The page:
My first approach was just to remove all the “Account Unknown” entries completely with the iacls command but I got a VERY frustrating message:

D:\>icacls * /remove *S-1-5-21-671368754-1592612355-3076361259-1000 /T
Successfully processed 0 files; Failed processing 0 files

I tried about 50 different variations and got absolutely nowhere, which turned out to be very fortunate because I discovered that it’s possible to simply REPLACE the OLD broken SID with the working new one!  Phew.  A little Microsoft tool called subinacl.exe did the trick very nicely.  It requires installation (?!) and doesn’t put itself onto the path (which is good I guess) and after reading the help and trying a few different things I got it to work like this:

"c:\Program Files (x86)\Windows Resource Kits\Tools\subinacl.exe" /subdirectories d:\

So it took a little while to solve the problem but it worked!  It’s also the ONLY Microsoft Vista command line tool I’ve ever seen that actually had a “fancy” little GUI:

Subinacl at work

The red is a little scary (because I assumed something bad had happened), but it was fine and my new HDD with all my data had all the security backed up correctly, and I didn’t have to muck around trying to remember and manually reset folder permissions.  Very elegant, although it took me about an hour to figure this out!


6 days of recovery – days 1-5: Western Digital Caviar Green 1TB SATA (WD10EADS) Sucks (or I got a lemmon)

Well, it’s now Wednesday, a full 6 days after I bought a new hard drive after I decided to reformat my C:  (see for all the gory details).

At first I bought a new WD Caviar Green 1TB SATA (WD10EADS).  I have NEVER had a brand new hard drive be such a lemon of a hard drive!  It was slow, but it was “green” so at first I thought that was okay.  Then I was using Image for Windows (which is a great product, I really like it) to restore my data drive and it took 24 hours to restore 200GB!!  It only took me 2.5 hours to create the image, so I started to worry.  So I let it run overnight.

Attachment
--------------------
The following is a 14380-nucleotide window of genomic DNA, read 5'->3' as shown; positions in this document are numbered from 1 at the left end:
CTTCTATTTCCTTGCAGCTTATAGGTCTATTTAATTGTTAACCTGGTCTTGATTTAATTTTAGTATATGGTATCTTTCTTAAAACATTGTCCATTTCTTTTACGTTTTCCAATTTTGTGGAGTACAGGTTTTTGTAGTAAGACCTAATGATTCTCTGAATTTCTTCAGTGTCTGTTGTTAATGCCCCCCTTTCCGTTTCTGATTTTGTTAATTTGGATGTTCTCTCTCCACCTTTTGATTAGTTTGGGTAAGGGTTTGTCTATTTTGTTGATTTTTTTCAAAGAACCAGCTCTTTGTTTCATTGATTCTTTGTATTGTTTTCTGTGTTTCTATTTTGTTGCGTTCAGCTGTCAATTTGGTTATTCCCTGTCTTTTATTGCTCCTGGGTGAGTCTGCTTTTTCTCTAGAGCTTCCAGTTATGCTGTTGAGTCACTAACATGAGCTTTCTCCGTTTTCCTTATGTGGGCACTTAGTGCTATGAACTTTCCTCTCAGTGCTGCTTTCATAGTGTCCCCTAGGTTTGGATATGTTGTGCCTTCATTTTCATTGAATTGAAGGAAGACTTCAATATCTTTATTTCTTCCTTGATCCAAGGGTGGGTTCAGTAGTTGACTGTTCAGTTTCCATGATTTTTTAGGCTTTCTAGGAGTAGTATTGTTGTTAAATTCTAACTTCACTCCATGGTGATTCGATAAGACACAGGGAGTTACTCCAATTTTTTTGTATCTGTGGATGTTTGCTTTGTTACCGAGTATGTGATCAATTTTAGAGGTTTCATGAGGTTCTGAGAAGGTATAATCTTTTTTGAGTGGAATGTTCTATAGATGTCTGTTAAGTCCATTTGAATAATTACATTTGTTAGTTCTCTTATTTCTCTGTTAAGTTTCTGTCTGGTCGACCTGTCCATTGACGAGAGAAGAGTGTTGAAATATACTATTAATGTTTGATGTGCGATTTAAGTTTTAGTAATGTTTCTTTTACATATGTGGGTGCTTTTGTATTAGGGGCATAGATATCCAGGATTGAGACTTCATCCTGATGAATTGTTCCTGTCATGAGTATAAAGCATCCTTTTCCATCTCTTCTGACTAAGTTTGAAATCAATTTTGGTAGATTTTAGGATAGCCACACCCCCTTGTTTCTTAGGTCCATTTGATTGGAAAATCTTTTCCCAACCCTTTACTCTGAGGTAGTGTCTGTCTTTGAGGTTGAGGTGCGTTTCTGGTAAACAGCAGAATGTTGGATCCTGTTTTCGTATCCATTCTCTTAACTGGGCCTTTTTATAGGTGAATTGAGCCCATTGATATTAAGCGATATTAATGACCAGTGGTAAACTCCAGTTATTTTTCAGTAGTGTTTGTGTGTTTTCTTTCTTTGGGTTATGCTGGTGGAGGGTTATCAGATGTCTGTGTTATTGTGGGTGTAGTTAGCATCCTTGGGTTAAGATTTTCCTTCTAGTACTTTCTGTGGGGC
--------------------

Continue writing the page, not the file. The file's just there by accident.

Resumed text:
But the next day when I tried to use it or defragment it things started going really, really wrong, and by wrong I mean SLOW.

So I started running speed tests on it, and sometimes the speed tests were abysmal and sometimes they were fine.  But then in Linux (I used the excellent SystemRescueCd) the speed tests were fine, so I kept trying to figure out the problem.  Then rebooting the computer started taking longer as the BIOS tried to find the drive the boot would pause for about 10 seconds.  At that point even the Linux speed tests started coming back slow, and so I knew the drive was bad.  Of course, because everything was highly intermittent and I was moving lots of data around and it was VERY slow (when it was slow) this entire discovery process took ages.

To make a long story short, I eventually decided the drive was a piece of crap, and that I would take it back.  Unfortunately, I first wanted to clean all my data off it, which is hard considering how slow the drive was.  I found this very helpful link:  This worked very slowly for the first 60GB, then it was VERY fast for the next 200 GB, and after that the drive gave out and never worked again.

I’ve never had a problem with a new Western Digital drive before (although I’ve had problems with older ones) so I was just unlucky and got a lemon.  So I took it back and got a brand new Seagate 1TB 7200RPM 32MB cache drive and life is good.  I restored all 200GB of my data in exactly 2:20 – nice and easy!  What a waste of 5 days.

Sigh.  As a small business owner I don’t have time to waste like this; I wish I could bill WD for lost productivity!